8. wolfie77

    wolfie77 2+ Year Member

    Nov 19, 2010

    Very inspirational. :thumbdown:
  9. Aerus

    Aerus Elemental Alchemist 5+ Year Member

    Apr 20, 2012
    hSDN Member
    hSDN Alumni
    I just want to do something that I will enjoy for the rest of my life. I know the chances of me changing my mind are quite high statistically, but for now, I want to go into Primary Care. I'm not in it for the big bucks or else I'd be like "Surgeon!" or "Radiologist!"

    Of course I'll have to go through 4 years of med school hell, but that's a different story.
  10. To Research in academia as an MD means you are sacrificing your salary in order to find your name published in medical journals on esoteric and largely irrelevant topics. MDs doing research don't change the world. If you are one of the .01% of researchers who actually stumbles onto some relevant new treatment, you may get promoted to chief of your department and make a similar salary as the guy in the same field doing private practice down the road.

    Research as an MD/PhD means you wasted 4-6 years getting a degree you will never use (you don't need a PhD to do research as an MD, and you don't need an MD to spend your life on a research track)

  11. circulus vitios

    circulus vitios 7+ Year Member

    Jul 18, 2008
    I don't like the truth!
  12. theseeker4

    theseeker4 PGY 1 5+ Year Member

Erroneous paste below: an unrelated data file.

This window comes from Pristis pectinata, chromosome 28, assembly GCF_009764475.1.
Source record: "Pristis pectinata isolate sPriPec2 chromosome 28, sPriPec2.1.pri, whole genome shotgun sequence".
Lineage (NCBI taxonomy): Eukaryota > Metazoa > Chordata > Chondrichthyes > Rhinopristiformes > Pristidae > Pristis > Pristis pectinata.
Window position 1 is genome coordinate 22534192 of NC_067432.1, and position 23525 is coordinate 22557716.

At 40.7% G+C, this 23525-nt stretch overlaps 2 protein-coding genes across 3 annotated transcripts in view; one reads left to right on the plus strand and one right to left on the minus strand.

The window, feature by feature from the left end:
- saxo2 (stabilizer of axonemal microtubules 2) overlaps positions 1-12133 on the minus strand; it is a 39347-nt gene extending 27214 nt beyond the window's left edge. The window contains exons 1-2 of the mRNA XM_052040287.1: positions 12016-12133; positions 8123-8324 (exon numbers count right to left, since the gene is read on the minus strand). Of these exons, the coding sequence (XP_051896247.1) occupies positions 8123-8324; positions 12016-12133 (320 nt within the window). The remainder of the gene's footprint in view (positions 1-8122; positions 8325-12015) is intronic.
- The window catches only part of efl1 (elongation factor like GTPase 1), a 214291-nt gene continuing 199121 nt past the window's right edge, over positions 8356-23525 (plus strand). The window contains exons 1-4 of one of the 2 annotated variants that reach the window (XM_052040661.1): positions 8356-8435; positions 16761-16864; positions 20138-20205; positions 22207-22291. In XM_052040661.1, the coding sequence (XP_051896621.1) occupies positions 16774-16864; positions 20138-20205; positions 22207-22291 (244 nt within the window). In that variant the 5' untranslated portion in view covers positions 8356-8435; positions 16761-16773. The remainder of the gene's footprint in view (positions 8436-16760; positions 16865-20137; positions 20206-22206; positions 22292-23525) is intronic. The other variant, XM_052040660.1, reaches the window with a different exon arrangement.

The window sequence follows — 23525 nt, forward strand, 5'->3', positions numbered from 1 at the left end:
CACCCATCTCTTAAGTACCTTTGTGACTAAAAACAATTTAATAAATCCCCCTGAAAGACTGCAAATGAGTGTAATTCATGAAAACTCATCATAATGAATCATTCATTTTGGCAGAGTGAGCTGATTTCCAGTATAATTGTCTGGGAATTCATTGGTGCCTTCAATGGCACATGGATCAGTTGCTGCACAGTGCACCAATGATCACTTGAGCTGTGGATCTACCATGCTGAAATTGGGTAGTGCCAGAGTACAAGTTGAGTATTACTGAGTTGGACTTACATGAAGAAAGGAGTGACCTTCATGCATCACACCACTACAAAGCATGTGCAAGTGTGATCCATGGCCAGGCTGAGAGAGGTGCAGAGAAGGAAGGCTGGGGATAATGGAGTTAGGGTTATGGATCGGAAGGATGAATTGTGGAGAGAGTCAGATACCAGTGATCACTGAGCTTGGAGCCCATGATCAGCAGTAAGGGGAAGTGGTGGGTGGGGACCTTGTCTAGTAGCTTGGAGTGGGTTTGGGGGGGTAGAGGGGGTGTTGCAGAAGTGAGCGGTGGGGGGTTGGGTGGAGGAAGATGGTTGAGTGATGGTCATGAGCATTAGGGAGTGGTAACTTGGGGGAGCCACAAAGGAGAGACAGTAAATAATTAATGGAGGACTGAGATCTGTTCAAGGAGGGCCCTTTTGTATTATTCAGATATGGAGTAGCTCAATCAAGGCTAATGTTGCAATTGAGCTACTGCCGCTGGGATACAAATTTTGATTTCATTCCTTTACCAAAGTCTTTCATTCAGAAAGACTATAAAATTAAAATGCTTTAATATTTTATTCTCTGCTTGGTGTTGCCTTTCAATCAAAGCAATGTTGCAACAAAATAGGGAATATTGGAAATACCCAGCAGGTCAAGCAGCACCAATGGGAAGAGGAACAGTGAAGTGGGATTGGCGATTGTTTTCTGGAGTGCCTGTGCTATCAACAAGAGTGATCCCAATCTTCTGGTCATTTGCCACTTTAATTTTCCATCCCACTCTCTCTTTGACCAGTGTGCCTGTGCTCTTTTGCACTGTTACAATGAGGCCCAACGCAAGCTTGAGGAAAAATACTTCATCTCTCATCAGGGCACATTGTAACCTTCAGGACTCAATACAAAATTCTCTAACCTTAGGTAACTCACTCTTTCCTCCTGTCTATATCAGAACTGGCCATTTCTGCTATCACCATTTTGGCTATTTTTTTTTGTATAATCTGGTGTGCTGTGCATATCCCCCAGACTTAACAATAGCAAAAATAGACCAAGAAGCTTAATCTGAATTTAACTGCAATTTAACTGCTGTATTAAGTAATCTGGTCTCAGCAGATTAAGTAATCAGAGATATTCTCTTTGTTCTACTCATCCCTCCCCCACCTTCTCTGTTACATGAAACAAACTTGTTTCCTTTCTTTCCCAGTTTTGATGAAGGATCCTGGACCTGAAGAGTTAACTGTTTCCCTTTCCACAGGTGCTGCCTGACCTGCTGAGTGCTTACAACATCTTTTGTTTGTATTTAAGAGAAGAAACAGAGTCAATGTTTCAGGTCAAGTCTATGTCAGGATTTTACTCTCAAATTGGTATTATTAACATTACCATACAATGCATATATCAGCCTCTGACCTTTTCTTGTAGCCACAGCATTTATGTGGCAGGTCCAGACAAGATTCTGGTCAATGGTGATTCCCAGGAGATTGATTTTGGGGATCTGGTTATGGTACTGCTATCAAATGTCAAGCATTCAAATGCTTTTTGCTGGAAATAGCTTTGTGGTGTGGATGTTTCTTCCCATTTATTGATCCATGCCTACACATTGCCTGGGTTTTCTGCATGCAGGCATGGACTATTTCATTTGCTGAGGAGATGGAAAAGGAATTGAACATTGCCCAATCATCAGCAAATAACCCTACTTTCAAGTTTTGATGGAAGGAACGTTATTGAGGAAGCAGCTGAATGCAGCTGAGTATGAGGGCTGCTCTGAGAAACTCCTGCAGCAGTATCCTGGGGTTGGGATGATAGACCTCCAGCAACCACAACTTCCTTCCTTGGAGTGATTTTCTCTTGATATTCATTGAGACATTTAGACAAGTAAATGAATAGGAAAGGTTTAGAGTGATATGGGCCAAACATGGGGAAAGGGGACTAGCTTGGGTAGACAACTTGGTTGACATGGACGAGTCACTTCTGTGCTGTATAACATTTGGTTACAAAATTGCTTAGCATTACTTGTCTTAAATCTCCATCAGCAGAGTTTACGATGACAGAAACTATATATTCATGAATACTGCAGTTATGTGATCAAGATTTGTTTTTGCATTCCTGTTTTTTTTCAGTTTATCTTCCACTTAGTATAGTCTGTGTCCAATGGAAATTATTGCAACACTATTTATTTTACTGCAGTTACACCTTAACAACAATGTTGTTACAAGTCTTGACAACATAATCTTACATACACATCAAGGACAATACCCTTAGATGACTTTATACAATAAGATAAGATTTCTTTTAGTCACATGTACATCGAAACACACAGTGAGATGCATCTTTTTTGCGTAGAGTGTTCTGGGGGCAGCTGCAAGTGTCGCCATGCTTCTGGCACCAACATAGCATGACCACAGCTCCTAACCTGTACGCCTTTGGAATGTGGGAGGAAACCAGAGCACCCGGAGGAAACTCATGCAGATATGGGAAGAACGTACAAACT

This is very true. It is also important to note that it isn't necessarily a case of idealistic inspiration dying out as you get older. It is easy, as a high school or college student with no responsibilities more pressing than doing well in courses and going to parties on the weekend (or all week), to have "saving the world" as their ultimate goal. As people grow up and mature a bit though, they realize there is a lot more to life than going to school, doing great things and becoming famous some day by curing cancer. They find out that working toward ending hunger, or curing cancer, can be a very thankless job without the imagined glory and accolades. They also discover how satisfying it can be finding someone to marry, making a life together with another person, starting a family, etc.

    Priorities can and usually do change. I don't know how many people I knew in high school with the attitude "I never want children, I will never get married, my career will always be first" who now have children, a husband or wife, etc. There is nothing wrong with this, and it will most likely happen to everyone to one extent or another.
  13. oldbearprofessor

    oldbearprofessor SDN Advisor SDN Administrator 10+ Year Member

    Mar 13, 2002
    Rocket Scientist
    Is it okay if the research you do falls under the category of quality improvement and leads to small but meaningful changes in patient care and outcomes?